US7189202B2 (en) 2000-03-10 2007-03-13 Paracor Medical, Inc. Self-sizing cardiac harness for treating congestive heart failure
US7276022B2 (en) 2000-03-10 2007-10-02 Paracor Medical, Inc. Expandable cardiac harness for treating congestive heart failure
US20050107661A1 (en) * 2000-03-10 2005-05-19 Lilip Lau Expandable cardiac harness for treating congestive heart failure
US7238152B2 (en) 2000-03-10 2007-07-03 Paracor Medical, Inc. Self-adjusting expandable cardiac harness for treating congestive heart failure
US20040230091A1 (en) * 2000-03-10 2004-11-18 Lilip Lau Expandable cardiac harness for treating congestive heart failure
US20040171906A1 (en) * 2000-03-10 2004-09-02 Lilip Lau Expandable cardiac harness for treating congestive heart failure
US7081086B2 (en) 2000-03-10 2006-07-25 Paracor Medical, Inc. Expandable cardiac harness for treating congestive heart failure
US20050102000A1 (en) * 2001-07-25 2005-05-12 Cardiac Pacemakers, Inc. Linear stimulation of the heart for improved hemodynamic benefit
US6829506B2 (en) 2001-07-25 2004-12-07 Cardiac Pacemakers, Inc. Linear stimulation of the heart for improved hemodynamic benefit
US7435213B2 (en) 2001-09-10 2008-10-14 Paracor Medical, Inc. Device for treating heart failure
US7422558B2 (en) 2001-09-10 2008-09-09 Paracor Medical, Inc. Device for treating heart failure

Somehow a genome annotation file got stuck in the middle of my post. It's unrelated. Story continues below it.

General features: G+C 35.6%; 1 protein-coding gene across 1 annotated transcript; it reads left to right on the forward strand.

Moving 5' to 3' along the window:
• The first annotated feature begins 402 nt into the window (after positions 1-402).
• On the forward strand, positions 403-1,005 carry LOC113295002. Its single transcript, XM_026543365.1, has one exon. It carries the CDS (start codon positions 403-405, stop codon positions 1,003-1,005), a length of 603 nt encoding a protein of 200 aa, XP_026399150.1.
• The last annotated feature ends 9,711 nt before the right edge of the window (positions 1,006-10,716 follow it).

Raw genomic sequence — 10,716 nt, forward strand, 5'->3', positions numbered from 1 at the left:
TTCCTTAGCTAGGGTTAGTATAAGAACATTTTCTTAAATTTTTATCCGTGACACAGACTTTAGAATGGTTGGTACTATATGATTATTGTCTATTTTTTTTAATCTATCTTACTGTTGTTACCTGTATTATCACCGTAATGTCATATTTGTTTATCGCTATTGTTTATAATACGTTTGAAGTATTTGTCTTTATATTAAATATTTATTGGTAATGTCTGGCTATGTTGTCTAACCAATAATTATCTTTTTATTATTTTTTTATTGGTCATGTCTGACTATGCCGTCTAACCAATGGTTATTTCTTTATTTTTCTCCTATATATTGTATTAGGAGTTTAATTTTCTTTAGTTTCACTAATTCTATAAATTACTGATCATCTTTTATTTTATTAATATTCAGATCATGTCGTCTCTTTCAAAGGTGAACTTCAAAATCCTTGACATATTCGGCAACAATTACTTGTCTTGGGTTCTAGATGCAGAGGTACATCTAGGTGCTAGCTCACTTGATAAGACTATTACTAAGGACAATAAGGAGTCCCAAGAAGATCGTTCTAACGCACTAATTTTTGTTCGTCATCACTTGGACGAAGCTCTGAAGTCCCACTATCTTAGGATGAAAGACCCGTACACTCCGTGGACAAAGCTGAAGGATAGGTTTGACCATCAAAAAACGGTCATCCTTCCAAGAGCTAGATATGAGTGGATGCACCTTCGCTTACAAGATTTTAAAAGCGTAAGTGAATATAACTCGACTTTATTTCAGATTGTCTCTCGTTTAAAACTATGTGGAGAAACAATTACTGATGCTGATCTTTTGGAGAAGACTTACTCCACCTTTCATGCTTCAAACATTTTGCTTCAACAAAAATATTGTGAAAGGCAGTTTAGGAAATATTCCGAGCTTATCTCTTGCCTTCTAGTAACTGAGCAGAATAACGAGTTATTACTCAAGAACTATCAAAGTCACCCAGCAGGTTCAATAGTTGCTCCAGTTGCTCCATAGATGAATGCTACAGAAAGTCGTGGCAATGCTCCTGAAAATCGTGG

US20100094368A1 (en) * 2001-10-23 2010-04-15 Johns Hopkins University System and/or method for refibrillation of the heart for treatment of post-countershock pulseless electrical activity and/or asystole
US7174896B1 (en) 2002-01-07 2007-02-13 Paracor Medical, Inc. Method and apparatus for supporting a heart
US7976454B2 (en) 2002-01-07 2011-07-12 Paracor Medical, Inc. Cardiac harness
US20030187391A1 (en) * 2002-03-29 2003-10-02 Michael Hogendijk Proximal catheter assembly having a self-limiting aspiration valve
US7736299B2 (en) 2002-11-15 2010-06-15 Paracor Medical, Inc. Introducer for a cardiac harness delivery
US7189203B2 (en) 2002-11-15 2007-03-13 Paracor Medical, Inc. Cardiac harness delivery device and method
US7338435B2 (en) 2002-11-15 2008-03-04 Paracor Medical, Inc. Cardiac harness delivery device and method
US7291105B2 (en) 2003-07-10 2007-11-06 Paracor Medical, Inc. Self-anchoring cardiac harness
US7164952B2 (en) * 2003-11-07 2007-01-16 Paracor Medical, Inc. Cardiac harness for treating congestive heart failure and for defibrillating and/or pacing/sensing
US20050288715A1 (en) * 2003-11-07 2005-12-29 Lilip Lau Cardiac harness for treating congestive heart failure and for defibrillating and/or pacing/sensing
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WO1998011939A1 (en) 1998-03-26 application
EP0930912A4 (en) 2000-02-23 application
CA2264828A1 (en) 1998-03-26 application
EP0930912A1 (en) 1999-07-28 application